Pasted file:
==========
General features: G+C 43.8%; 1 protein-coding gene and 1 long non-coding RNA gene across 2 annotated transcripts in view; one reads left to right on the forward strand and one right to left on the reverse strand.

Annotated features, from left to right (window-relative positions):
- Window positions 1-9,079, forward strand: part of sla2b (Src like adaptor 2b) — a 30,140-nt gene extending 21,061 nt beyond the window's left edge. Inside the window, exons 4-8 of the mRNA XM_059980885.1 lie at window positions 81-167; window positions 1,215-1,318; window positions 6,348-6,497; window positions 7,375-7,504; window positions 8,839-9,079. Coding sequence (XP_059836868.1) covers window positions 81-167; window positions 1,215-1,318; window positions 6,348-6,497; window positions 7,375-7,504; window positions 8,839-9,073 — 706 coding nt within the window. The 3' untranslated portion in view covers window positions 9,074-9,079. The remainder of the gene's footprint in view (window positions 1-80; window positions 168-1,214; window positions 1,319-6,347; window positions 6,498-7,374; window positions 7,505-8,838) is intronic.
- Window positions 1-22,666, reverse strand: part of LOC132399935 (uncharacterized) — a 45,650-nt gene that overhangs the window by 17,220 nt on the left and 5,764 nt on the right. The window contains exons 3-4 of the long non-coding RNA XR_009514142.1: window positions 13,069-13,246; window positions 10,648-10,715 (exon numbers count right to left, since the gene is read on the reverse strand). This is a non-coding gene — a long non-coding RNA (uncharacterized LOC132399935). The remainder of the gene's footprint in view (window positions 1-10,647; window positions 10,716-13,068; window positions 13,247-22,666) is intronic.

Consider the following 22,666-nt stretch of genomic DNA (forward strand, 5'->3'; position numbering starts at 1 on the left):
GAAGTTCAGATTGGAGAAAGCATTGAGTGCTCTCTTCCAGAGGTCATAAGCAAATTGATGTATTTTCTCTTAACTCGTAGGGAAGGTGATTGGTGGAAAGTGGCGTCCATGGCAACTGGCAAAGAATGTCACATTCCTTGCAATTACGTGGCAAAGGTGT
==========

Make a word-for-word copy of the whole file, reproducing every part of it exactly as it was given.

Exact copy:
General features: G+C 43.8%; 1 protein-coding gene and 1 long non-coding RNA gene across 2 annotated transcripts in view; one reads left to right on the forward strand and one right to left on the reverse strand.

Annotated features, from left to right (window-relative positions):
- Window positions 1-9,079, forward strand: part of sla2b (Src like adaptor 2b) — a 30,140-nt gene extending 21,061 nt beyond the window's left edge. Inside the window, exons 4-8 of the mRNA XM_059980885.1 lie at window positions 81-167; window positions 1,215-1,318; window positions 6,348-6,497; window positions 7,375-7,504; window positions 8,839-9,079. Coding sequence (XP_059836868.1) covers window positions 81-167; window positions 1,215-1,318; window positions 6,348-6,497; window positions 7,375-7,504; window positions 8,839-9,073 — 706 coding nt within the window. The 3' untranslated portion in view covers window positions 9,074-9,079. The remainder of the gene's footprint in view (window positions 1-80; window positions 168-1,214; window positions 1,319-6,347; window positions 6,498-7,374; window positions 7,505-8,838) is intronic.
- Window positions 1-22,666, reverse strand: part of LOC132399935 (uncharacterized) — a 45,650-nt gene that overhangs the window by 17,220 nt on the left and 5,764 nt on the right. The window contains exons 3-4 of the long non-coding RNA XR_009514142.1: window positions 13,069-13,246; window positions 10,648-10,715 (exon numbers count right to left, since the gene is read on the reverse strand). This is a non-coding gene — a long non-coding RNA (uncharacterized LOC132399935). The remainder of the gene's footprint in view (window positions 1-10,647; window positions 10,716-13,068; window positions 13,247-22,666) is intronic.

Consider the following 22,666-nt stretch of genomic DNA (forward strand, 5'->3'; position numbering starts at 1 on the left):
GAAGTTCAGATTGGAGAAAGCATTGAGTGCTCTCTTCCAGAGGTCATAAGCAAATTGATGTATTTTCTCTTAACTCGTAGGGAAGGTGATTGGTGGAAAGTGGCGTCCATGGCAACTGGCAAAGAATGTCACATTCCTTGCAATTACGTGGCAAAGGTGT